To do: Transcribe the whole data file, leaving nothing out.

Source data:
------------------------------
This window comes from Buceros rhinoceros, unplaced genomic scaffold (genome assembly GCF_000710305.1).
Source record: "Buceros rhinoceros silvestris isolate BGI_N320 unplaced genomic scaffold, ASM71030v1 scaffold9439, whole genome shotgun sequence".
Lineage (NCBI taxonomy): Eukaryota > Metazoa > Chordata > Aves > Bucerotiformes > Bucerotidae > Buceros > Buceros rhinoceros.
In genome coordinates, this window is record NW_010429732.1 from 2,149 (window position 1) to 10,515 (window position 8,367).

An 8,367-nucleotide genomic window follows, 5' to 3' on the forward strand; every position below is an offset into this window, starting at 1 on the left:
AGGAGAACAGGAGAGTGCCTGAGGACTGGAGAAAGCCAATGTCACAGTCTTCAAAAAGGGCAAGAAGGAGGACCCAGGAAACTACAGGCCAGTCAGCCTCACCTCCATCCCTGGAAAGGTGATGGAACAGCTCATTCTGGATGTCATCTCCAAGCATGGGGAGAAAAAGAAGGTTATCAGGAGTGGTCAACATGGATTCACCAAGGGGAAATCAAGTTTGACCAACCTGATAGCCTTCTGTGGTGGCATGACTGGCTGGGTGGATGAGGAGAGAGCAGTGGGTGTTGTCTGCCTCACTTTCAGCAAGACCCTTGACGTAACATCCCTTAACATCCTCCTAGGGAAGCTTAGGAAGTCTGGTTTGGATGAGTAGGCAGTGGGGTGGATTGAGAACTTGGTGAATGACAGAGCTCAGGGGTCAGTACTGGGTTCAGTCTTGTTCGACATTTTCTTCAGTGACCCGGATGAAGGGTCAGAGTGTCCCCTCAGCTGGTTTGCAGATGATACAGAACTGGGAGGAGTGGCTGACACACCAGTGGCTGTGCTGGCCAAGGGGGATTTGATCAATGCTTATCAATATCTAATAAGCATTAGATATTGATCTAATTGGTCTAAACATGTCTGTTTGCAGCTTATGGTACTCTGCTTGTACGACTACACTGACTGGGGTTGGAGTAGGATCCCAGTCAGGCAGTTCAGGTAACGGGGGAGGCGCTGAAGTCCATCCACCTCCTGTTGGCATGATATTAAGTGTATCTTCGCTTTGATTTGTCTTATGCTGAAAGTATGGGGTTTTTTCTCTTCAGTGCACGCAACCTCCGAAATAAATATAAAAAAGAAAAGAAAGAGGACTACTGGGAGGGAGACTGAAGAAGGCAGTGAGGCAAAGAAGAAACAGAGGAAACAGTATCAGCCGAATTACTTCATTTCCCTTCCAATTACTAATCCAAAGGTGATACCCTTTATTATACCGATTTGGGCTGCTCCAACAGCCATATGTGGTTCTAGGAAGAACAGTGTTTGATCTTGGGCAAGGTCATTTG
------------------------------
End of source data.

This window comes from Buceros rhinoceros, unplaced genomic scaffold (genome assembly GCF_000710305.1).
Source record: "Buceros rhinoceros silvestris isolate BGI_N320 unplaced genomic scaffold, ASM71030v1 scaffold9439, whole genome shotgun sequence".
Lineage (NCBI taxonomy): Eukaryota > Metazoa > Chordata > Aves > Bucerotiformes > Bucerotidae > Buceros > Buceros rhinoceros.
In genome coordinates, this window is record NW_010429732.1 from 2,149 (window position 1) to 10,515 (window position 8,367).

An 8,367-nucleotide genomic window follows, 5' to 3' on the forward strand; every position below is an offset into this window, starting at 1 on the left:
AGGAGAACAGGAGAGTGCCTGAGGACTGGAGAAAGCCAATGTCACAGTCTTCAAAAAGGGCAAGAAGGAGGACCCAGGAAACTACAGGCCAGTCAGCCTCACCTCCATCCCTGGAAAGGTGATGGAACAGCTCATTCTGGATGTCATCTCCAAGCATGGGGAGAAAAAGAAGGTTATCAGGAGTGGTCAACATGGATTCACCAAGGGGAAATCAAGTTTGACCAACCTGATAGCCTTCTGTGGTGGCATGACTGGCTGGGTGGATGAGGAGAGAGCAGTGGGTGTTGTCTGCCTCACTTTCAGCAAGACCCTTGACGTAACATCCCTTAACATCCTCCTAGGGAAGCTTAGGAAGTCTGGTTTGGATGAGTAGGCAGTGGGGTGGATTGAGAACTTGGTGAATGACAGAGCTCAGGGGTCAGTACTGGGTTCAGTCTTGTTCGACATTTTCTTCAGTGACCCGGATGAAGGGTCAGAGTGTCCCCTCAGCTGGTTTGCAGATGATACAGAACTGGGAGGAGTGGCTGACACACCAGTGGCTGTGCTGGCCAAGGGGGATTTGATCAATGCTTATCAATATCTAATAAGCATTAGATATTGATCTAATTGGTCTAAACATGTCTGTTTGCAGCTTATGGTACTCTGCTTGTACGACTACACTGACTGGGGTTGGAGTAGGATCCCAGTCAGGCAGTTCAGGTAACGGGGGAGGCGCTGAAGTCCATCCACCTCCTGTTGGCATGATATTAAGTGTATCTTCGCTTTGATTTGTCTTATGCTGAAAGTATGGGGTTTTTTCTCTTCAGTGCACGCAACCTCCGAAATAAATATAAAAAAGAAAAGAAAGAGGACTACTGGGAGGGAGACTGAAGAAGGCAGTGAGGCAAAGAAGAAACAGAGGAAACAGTATCAGCCGAATTACTTCATTTCCCTTCCAATTACTAATCCAAAGGTGATACCCTTTATTATACCGATTTGGGCTGCTCCAACAGCCATATGTGGTTCTAGGAAGAACAGTGTTTGATCTTGGGCAAGGTCATTTG